Exotic animals are dangerous to their owners and others
There are reports of exotic animals attacking their owners or escaping into the community.
(1 of 4) Next argument >
Owning an exotic animal is extremely dangerous to the owner and others that live with or near them. If the animals were to escape, it poses a risk for everyone in the surrounding area until it is captured or killed. The bigger the animal, the more difficult it becomes to control, and therefore more likely to attack. Exotic animals have wild instincts and are not mentally able to handle living around humans in an enclosed space. In Connecticut, a woman's chimpanzee mauled her friend, ripping her face off. The chimp's owner was unable to calm him and lure him back into her house. After the attack, he was shot and killed by police. In the UK, a man died in his apartment after being bitten by his seven Nile monitor lizards and then was eaten by them. The bacteria in their saliva poisoned him until he died. In Ohio, a man released over fifty animals from their enclosures because he couldn't afford to care for them anymore. Almost all of the animals were killed by law enforcement to protect people living nearby. All of these examples demonstrate that owning an exotic animal is not just like having any other pet - it poses considerable danger to the people around them.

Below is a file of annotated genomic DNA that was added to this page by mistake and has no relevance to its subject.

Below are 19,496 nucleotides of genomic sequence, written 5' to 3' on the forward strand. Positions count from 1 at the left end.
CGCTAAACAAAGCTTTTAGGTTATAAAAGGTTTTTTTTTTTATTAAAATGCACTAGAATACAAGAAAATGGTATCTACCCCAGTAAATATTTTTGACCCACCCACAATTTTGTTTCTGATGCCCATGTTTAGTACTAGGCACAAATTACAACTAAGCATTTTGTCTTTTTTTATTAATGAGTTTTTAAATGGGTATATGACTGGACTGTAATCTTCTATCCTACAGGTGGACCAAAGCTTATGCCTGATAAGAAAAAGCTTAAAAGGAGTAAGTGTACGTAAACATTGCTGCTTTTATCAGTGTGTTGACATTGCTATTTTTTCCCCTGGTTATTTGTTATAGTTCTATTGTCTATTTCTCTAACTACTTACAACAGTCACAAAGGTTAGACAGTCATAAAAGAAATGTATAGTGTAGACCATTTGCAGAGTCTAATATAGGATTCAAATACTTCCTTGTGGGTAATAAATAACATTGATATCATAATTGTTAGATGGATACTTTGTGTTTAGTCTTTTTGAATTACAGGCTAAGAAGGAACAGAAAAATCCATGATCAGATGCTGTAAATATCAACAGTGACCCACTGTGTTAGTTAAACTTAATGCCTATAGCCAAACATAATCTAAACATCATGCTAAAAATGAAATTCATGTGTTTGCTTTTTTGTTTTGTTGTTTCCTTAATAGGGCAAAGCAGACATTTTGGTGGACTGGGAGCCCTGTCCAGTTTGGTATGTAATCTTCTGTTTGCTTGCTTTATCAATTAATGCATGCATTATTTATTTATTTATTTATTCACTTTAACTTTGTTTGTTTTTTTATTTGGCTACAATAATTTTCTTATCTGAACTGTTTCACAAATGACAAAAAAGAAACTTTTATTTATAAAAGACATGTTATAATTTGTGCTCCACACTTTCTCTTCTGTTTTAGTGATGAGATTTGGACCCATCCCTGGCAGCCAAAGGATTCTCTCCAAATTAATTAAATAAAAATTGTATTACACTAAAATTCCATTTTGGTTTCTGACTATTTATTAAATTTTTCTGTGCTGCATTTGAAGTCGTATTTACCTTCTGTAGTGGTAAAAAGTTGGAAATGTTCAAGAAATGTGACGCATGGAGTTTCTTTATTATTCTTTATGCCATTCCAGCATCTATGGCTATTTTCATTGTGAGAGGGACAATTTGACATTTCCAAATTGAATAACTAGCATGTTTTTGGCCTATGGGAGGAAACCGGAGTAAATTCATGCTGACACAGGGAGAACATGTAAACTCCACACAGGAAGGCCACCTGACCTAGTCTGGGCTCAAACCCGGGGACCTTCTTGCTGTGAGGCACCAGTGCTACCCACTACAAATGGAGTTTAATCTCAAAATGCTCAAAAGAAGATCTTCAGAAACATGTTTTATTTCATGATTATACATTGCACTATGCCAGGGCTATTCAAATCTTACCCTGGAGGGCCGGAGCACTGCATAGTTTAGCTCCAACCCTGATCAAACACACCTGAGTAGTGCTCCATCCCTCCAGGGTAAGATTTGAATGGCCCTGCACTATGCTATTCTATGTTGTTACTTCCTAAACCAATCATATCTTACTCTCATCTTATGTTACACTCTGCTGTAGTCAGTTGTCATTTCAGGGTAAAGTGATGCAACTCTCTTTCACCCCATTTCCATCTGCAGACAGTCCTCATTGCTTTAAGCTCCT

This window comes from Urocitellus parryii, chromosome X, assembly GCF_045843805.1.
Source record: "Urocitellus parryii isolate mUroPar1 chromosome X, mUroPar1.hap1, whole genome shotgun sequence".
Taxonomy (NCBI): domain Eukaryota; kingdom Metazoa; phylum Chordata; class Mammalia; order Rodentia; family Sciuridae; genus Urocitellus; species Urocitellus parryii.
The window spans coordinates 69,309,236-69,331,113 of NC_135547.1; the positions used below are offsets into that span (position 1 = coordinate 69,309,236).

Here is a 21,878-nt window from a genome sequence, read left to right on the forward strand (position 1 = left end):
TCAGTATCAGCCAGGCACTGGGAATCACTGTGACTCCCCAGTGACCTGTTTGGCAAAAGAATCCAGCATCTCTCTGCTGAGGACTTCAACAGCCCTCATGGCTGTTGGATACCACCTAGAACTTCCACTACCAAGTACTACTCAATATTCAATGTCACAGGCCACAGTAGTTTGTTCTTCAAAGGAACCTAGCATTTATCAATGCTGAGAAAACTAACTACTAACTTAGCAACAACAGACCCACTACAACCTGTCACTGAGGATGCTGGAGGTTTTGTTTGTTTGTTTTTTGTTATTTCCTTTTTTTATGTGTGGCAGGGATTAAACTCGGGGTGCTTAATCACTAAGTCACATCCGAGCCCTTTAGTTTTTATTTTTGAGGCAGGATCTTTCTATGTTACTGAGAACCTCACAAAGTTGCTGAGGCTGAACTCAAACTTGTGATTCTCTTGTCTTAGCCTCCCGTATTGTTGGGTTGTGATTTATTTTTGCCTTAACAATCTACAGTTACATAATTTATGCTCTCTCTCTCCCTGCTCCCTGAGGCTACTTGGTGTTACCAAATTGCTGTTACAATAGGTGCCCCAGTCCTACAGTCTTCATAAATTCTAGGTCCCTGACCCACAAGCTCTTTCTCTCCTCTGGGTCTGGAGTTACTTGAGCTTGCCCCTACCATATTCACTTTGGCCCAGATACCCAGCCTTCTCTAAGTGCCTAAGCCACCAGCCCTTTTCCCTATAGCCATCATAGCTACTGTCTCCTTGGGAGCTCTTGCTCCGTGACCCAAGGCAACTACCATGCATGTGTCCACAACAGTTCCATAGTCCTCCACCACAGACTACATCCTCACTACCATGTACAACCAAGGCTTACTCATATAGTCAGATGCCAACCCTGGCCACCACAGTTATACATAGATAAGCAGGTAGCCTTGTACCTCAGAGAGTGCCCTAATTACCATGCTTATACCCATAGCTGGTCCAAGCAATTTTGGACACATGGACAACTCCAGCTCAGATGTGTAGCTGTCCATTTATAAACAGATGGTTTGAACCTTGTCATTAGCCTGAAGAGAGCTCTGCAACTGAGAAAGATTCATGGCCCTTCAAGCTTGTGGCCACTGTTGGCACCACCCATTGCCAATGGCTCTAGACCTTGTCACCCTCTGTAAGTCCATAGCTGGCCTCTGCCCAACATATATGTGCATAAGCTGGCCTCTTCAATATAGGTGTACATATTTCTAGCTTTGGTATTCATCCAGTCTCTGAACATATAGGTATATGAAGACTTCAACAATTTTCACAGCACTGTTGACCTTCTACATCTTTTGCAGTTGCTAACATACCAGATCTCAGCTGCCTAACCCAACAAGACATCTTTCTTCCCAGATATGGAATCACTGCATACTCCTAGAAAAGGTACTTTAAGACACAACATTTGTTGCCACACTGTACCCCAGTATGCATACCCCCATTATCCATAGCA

Exotic animals only become dangerous if their owners don't have the tools and ability to control them. Many exotic pet owners are able to raise an animal for its entire life without major incidents. If the owner knows how to properly care for their exotic pet, then it will not pose a risk to others. Therefore, it's fine for exotic animals to be pets.
[P1] Owning an exotic animal is dangerous. [P2] Big exotic animals are difficult to control. [P3] Exotic animals commonly attack their owners. [P4] Therefore, exotic animals should not be pets.
Rejecting the premises
[Rejecting P1] Owning an exotic animal doesn't have to be dangerous.